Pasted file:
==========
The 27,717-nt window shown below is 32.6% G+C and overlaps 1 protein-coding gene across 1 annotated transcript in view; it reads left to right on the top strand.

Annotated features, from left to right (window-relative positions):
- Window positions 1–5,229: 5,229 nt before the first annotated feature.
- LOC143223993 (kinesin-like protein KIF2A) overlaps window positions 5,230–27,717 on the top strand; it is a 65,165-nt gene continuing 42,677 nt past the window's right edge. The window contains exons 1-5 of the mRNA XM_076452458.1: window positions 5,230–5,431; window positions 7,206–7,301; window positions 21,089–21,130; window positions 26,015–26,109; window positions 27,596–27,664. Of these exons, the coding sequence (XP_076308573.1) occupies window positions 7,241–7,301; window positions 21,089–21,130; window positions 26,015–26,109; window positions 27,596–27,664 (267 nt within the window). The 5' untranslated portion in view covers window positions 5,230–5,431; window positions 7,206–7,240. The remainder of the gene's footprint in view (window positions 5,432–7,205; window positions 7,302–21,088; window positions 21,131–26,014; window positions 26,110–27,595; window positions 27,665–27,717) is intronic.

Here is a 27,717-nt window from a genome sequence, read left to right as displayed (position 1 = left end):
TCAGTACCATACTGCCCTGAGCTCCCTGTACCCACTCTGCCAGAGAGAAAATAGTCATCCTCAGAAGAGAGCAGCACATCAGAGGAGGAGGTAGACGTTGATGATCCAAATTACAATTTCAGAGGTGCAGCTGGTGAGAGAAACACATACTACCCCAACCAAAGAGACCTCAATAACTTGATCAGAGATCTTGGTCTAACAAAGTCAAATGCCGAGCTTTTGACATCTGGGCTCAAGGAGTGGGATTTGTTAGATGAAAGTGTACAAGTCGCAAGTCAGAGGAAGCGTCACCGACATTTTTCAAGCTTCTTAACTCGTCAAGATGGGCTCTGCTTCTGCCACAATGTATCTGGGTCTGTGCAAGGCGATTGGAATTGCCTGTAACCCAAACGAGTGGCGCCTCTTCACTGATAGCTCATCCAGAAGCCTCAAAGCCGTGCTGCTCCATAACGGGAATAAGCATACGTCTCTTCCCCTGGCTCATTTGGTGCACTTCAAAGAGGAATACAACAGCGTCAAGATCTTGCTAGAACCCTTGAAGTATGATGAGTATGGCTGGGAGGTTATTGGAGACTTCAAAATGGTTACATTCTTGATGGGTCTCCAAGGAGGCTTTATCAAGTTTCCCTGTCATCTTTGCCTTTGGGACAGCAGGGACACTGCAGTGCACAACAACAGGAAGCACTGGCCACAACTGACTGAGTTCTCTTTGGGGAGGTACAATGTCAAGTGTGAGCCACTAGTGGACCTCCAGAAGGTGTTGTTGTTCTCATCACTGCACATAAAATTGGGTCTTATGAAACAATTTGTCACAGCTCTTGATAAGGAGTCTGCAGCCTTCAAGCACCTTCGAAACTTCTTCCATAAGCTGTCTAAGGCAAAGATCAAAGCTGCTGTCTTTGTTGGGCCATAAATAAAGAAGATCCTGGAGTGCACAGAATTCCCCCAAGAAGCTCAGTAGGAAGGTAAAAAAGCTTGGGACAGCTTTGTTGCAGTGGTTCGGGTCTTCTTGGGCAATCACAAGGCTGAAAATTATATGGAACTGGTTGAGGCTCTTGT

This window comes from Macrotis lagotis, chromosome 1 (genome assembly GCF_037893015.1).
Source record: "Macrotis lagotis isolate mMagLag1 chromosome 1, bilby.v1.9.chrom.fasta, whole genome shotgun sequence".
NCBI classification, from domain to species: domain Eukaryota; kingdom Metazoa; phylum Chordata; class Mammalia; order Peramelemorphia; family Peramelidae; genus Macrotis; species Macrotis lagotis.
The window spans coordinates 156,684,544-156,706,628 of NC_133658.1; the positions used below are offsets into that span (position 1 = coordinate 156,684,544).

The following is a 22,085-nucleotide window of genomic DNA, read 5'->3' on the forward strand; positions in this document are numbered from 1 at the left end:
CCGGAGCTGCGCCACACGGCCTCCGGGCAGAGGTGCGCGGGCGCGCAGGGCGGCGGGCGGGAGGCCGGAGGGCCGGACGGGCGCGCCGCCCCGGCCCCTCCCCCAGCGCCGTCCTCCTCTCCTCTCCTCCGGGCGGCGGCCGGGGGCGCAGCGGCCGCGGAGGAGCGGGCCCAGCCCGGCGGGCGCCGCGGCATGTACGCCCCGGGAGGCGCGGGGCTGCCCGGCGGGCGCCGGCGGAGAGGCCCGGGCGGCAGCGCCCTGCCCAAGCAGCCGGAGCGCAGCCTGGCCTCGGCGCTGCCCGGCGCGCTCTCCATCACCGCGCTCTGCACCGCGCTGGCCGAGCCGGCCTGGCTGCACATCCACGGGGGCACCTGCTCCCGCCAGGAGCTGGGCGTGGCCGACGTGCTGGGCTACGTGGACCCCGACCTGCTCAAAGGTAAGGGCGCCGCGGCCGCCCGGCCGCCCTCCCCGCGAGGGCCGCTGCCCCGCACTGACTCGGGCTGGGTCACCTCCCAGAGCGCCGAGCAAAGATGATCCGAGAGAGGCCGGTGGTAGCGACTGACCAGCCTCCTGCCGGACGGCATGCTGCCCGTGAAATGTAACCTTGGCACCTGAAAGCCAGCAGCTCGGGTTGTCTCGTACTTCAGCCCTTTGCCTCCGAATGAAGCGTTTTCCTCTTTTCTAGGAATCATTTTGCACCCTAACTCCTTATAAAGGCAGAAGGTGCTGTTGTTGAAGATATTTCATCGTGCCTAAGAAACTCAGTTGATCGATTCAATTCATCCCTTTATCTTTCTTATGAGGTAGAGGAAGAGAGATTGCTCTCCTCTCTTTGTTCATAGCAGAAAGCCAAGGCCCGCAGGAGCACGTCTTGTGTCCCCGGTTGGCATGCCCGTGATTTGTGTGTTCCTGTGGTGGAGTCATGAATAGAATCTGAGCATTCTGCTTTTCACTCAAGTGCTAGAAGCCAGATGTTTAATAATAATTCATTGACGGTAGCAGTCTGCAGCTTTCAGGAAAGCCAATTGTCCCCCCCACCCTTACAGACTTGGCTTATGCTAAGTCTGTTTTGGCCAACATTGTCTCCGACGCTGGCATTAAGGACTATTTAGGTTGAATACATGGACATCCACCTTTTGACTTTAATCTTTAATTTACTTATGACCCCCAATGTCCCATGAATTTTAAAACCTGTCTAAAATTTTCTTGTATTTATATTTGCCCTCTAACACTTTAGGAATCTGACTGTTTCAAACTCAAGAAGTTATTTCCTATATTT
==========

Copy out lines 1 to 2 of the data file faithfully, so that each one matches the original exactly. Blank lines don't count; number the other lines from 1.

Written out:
The 27,717-nt window shown below is 32.6% G+C and overlaps 1 protein-coding gene across 1 annotated transcript in view; it reads left to right on the top strand.

Annotated features, from left to right (window-relative positions):